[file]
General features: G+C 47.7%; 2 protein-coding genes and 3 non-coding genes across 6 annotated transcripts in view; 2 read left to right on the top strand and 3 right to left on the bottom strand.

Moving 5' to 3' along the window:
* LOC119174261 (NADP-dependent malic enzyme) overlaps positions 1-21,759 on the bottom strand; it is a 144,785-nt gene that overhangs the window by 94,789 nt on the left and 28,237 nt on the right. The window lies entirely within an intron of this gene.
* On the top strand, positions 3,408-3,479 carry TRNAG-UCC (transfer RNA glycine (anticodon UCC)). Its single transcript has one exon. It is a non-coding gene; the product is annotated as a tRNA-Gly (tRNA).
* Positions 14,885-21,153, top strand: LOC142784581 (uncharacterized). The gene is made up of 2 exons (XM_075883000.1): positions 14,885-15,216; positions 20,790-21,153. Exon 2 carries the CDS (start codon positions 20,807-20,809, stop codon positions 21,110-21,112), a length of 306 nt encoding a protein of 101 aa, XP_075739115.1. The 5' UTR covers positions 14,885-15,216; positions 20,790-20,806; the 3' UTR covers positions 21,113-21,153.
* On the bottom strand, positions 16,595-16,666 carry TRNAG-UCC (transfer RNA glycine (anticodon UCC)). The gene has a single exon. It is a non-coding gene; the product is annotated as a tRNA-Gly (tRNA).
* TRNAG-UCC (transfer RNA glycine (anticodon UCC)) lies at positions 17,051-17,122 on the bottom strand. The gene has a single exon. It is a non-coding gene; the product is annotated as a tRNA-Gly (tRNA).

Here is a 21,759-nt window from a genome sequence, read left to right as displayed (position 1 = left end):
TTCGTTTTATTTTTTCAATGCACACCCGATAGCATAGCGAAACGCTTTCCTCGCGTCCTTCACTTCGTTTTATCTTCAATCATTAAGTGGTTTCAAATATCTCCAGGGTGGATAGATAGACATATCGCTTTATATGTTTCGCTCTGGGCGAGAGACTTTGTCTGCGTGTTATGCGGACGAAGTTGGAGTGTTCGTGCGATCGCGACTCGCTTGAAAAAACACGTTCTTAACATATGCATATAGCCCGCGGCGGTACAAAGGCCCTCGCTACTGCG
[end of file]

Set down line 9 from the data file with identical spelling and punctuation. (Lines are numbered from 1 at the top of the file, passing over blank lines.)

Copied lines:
TTCGTTTTATTTTTTCAATGCACACCCGATAGCATAGCGAAACGCTTTCCTCGCGTCCTTCACTTCGTTTTATCTTCAATCATTAAGTGGTTTCAAATATCTCCAGGGTGGATAGATAGACATATCGCTTTATATGTTTCGCTCTGGGCGAGAGACTTTGTCTGCGTGTTATGCGGACGAAGTTGGAGTGTTCGTGCGATCGCGACTCGCTTGAAAAAACACGTTCTTAACATATGCATATAGCCCGCGGCGGTACAAAGGCCCTCGCTACTGCG